display | more...

World War I and the Thirty Years War have this in common: the deaths attributable to them were caused by developments in weapons technology that outpaced developments in logistical, tactical and social technology.

In the case of World War I, armies had recently developed artillery that was able to fire huge amounts of accurate, deadly shells, weapons far more effective than any artillery that had been seen before. These weapons accounted for the greater part of the casualties in the major battles. Machine guns accounted for another great portion of the casualties, when came to playing defense as opposed to offense. One of the big reasons that the slaughter of troops was so great was that they were marching step by step into the fields of fire of these weapons, without the ability of generals to call them back or execute more precise manuvers...because the generals couldn't easily communicate with anyone on the front line. Radios were a thing at the time, but portable radios for soldiers hadn't been invented yet. So your ability to do tactics remained basically at the Napoleonic level while your weapons had the ability to mow those Napoleonic formations down in rows.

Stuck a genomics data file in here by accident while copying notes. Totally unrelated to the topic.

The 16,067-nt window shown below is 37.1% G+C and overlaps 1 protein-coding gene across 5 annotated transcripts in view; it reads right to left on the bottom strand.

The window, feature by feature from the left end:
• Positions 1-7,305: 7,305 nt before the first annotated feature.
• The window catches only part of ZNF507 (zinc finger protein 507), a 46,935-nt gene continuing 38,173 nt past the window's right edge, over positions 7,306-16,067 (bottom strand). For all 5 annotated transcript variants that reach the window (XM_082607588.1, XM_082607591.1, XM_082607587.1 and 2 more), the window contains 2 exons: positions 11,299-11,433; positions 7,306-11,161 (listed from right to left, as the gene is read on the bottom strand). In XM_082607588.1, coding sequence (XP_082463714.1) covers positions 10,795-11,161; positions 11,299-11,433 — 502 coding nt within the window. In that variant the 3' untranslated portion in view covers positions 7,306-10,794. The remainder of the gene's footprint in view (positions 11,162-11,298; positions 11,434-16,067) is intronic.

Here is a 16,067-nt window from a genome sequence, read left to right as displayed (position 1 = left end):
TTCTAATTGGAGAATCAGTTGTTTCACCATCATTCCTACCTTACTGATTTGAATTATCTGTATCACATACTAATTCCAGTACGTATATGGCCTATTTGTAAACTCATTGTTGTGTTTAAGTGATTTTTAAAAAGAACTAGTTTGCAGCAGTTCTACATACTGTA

The situation with the Thirty Years War is similar. Not in the sense of the weapons themselves being more deadly...but simply being more easy to use, which meant that you could field much larger armies...who were still operating on the mercenary model...which meant that they had to live by foraging...despite being armies bigger than the poor peasants were used to feeding. Essentially, the rapid development in weapons technology outpaced anyone's willingness to change how armies were supplied, and it wasn't until 1/3 of Germany starved from having to feed the roaming mercenary armies that people thought, maybe we ought to have actual supply lines for these soldiers instead of expecting Hans Blumenstein Of Waggelsdorf to feed every soldier that barges into his house.

Beware wars with excellent guns and outdated logistics. Their efforts against each other will be even less pretty than your usual war.

Log in or register to write something here or to contact authors.